A Plant’s Immune System is in the Soil
The $9 billion citrus industry if Florida was bought to its knees by a tiny little bacteria that by 2010 had destroyed most of the state's orange groves. The bacteria, referred to as HLB, causes citrus greening which prevents the fruit from ripening, causes fruit to drop prematurely and can eventually kill the host tree.
Given the size and economic cost of the disaster the proverbial kitchen sink was thrown at finding a solution. Over the years numerous remedies were tried, everything from GMOs to sniffer dogs and antibiotics. Indeed for 3 years in a row - with increased antibiotics resistance becoming such a problem - human grade antibiotics were applied to over 220 000 hectare of oranges, but all of it with no success.
Not surprisingly farmers started to give up on oranges and attempt to stay afloat with other crops. One such farms was Ed James who had already been having problems with citrus weevil and the HLB bacteria was the final straw. He decided he was going to rip out his trees with a digger and plant watermelons and other row crops. But after years of a monocrop of just oranges he had to start with planting cover crops to heal the soil.
Ed James in his recovered orange orchard. Photo Frank Giles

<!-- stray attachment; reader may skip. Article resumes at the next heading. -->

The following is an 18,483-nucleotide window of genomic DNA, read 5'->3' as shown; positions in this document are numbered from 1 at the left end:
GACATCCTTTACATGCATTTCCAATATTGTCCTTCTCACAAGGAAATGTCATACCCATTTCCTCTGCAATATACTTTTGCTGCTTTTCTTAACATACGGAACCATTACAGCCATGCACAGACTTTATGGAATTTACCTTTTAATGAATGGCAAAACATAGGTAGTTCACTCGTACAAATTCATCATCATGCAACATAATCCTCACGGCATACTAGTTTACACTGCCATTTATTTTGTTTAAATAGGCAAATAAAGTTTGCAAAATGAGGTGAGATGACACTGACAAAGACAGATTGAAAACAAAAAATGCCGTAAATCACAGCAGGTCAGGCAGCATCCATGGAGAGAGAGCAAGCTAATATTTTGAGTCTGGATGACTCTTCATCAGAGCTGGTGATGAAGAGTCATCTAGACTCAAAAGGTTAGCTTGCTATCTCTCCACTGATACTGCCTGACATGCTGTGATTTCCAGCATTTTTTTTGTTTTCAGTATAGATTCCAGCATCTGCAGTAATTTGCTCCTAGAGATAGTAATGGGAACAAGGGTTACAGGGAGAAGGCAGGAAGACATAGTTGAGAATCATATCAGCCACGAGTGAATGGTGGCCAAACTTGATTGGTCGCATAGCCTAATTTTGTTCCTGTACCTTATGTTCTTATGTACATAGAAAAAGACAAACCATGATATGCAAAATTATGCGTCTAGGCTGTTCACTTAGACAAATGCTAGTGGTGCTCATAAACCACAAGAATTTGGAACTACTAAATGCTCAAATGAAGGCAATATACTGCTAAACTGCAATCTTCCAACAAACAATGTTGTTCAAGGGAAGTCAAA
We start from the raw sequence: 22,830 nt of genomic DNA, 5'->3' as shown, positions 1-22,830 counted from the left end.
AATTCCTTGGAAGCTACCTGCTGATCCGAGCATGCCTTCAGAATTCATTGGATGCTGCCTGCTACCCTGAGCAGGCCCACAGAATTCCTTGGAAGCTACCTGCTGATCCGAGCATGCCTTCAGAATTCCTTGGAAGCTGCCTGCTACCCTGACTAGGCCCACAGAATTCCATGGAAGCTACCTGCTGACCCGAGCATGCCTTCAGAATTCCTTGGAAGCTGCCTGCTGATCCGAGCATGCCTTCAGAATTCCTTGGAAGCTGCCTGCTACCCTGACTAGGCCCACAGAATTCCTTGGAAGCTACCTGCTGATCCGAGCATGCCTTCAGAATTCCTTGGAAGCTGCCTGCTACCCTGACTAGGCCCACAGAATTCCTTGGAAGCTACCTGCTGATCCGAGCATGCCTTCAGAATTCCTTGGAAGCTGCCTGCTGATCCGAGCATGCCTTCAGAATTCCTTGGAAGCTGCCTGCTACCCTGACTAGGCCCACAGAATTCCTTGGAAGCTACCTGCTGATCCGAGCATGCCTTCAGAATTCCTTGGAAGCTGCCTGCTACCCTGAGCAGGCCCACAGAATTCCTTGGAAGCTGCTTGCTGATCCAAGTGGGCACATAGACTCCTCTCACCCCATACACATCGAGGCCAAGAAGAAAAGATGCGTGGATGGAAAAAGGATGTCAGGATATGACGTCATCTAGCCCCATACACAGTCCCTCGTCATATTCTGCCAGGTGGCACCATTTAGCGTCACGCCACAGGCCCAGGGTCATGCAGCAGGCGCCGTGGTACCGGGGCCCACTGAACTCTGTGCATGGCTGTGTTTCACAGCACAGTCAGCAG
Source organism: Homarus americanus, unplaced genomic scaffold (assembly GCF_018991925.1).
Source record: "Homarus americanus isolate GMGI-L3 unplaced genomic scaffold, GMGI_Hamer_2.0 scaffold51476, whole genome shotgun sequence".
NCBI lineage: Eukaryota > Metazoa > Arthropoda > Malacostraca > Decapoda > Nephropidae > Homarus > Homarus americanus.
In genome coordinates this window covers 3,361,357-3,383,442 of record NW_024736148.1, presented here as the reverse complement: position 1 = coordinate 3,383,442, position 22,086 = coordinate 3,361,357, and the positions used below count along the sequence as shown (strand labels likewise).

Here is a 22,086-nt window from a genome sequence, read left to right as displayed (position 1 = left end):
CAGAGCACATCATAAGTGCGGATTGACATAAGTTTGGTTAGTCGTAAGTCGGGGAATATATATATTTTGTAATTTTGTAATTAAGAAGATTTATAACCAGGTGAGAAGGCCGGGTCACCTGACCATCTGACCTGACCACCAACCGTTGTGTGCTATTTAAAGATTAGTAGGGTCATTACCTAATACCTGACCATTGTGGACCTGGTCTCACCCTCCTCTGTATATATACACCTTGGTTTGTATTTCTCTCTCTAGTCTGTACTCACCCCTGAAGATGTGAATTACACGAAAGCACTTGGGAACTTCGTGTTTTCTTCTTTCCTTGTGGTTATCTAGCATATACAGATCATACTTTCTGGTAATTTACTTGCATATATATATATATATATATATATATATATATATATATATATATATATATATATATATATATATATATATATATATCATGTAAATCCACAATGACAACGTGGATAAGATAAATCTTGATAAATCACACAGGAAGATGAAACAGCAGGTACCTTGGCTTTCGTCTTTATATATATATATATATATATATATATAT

He set about ripping out the tress and ripped until the digger broke. He decided that until the digger was fixed he would to carry on with the rest of his plan and plant the cover crops between the remaining trees. On the advice of University of Florida he planted a diverse cover crop with 5 families of plants represented - cereals, grasses, legumes, brassicas and broadleafs. That way he would have a really diverse system and build a diverse soil microbiology to heal his long neglected soils.
Ed had had given up on the oranges and he stopped applying any fertilizers to the orchard. But things began to change, the cover crops gradually bought renewed life back to the orchard. It was while he was tending to his cover crops that he noticed his orange trees were starting to recover, they looked a lot healthier and that season dropped a lot less fruit. Stopping the chemicals and growing the cover crops meant the soil biology was recovering and was able to give his orange trees what they needed to fight the disease. Despite the fact that they were still infected they managed to produce a crop.
Ten years later and Ed is still producing oranges. In his words "A plant's immune system is in the soil. Lots of my trees were sickly, and looked dead, but they're now transformed. Everything I've learned is about soil. Chemical fertilizers leave salts behind and kill soil microorganisms. ... Soil is a microbiome, much like the gut, and different varieties of plants supply different nutrients."
And if that wasn't enough there was a cherry, or should that be an orange, on the top "For years, the weeds managed me. I spent all my time as a caretaker fighting the weeds. Now, it is much more fun as I manage the cover crops."